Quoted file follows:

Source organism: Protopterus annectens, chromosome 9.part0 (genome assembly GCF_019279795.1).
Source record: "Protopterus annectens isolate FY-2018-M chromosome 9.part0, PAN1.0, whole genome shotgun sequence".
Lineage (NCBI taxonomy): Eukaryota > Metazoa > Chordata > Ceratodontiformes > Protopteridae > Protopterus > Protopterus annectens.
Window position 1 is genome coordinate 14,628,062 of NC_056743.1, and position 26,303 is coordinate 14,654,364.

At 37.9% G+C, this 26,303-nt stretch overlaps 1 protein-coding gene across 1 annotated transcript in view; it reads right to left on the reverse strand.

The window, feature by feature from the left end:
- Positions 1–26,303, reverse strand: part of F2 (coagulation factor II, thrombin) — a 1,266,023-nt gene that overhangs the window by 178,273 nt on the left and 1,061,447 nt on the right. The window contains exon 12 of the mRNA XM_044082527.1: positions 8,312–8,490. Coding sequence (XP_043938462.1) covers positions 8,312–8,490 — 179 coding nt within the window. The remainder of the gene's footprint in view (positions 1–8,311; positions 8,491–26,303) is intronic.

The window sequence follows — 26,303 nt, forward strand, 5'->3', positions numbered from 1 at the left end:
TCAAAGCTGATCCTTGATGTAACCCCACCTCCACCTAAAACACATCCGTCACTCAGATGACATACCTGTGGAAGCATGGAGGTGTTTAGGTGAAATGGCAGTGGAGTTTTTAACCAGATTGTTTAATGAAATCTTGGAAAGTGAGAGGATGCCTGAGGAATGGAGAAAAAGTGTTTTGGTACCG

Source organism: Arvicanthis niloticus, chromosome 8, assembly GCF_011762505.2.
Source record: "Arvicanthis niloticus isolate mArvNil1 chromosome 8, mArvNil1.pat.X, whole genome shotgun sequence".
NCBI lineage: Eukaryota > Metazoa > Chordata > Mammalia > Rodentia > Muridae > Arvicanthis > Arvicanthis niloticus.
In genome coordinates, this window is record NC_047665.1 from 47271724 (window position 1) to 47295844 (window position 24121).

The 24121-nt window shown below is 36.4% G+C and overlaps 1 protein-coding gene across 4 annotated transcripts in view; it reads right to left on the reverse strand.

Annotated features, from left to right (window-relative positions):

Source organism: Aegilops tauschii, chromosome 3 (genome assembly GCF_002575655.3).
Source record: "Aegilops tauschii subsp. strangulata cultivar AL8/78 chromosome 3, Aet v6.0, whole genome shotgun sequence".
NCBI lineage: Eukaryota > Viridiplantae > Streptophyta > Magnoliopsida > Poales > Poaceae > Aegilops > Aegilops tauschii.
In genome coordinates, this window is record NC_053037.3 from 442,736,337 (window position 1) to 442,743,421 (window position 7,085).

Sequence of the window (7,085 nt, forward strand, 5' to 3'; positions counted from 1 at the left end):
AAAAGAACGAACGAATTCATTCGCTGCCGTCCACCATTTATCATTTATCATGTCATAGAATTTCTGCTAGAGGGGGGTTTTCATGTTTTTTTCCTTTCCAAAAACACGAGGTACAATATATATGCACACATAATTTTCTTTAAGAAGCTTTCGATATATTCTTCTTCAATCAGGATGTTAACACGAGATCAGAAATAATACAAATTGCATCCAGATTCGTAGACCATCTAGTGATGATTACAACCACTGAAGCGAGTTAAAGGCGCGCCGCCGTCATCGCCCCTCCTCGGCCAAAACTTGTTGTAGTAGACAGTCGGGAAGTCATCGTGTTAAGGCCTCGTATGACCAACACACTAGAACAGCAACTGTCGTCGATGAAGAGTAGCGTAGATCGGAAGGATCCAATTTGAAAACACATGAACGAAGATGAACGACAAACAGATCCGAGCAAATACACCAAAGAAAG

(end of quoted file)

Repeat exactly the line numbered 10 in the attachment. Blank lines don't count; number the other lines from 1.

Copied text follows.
Source organism: Arvicanthis niloticus, chromosome 8, assembly GCF_011762505.2.